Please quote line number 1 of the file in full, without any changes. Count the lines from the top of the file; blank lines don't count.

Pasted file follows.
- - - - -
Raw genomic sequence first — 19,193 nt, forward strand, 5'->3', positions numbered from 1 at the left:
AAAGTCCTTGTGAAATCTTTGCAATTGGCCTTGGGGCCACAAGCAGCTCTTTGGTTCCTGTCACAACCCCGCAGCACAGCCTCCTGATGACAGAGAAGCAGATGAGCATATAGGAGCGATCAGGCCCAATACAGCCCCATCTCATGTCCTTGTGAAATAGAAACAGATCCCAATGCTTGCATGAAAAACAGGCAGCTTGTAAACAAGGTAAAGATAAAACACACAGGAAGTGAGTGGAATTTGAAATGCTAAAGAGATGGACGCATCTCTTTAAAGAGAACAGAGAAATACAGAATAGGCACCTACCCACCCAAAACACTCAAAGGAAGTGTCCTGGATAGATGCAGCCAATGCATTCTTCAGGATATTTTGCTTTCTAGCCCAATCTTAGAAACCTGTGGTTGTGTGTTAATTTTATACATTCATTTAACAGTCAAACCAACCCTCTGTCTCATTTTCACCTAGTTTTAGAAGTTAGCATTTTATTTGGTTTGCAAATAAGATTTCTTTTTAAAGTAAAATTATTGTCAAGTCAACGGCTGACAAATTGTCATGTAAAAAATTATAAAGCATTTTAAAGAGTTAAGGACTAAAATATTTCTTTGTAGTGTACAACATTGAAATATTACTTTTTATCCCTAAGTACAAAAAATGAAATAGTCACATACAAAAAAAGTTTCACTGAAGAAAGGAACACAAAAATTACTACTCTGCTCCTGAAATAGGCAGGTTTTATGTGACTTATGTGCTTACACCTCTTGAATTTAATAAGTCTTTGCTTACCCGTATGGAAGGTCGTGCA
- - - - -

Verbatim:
Raw genomic sequence first — 19,193 nt, forward strand, 5'->3', positions numbered from 1 at the left: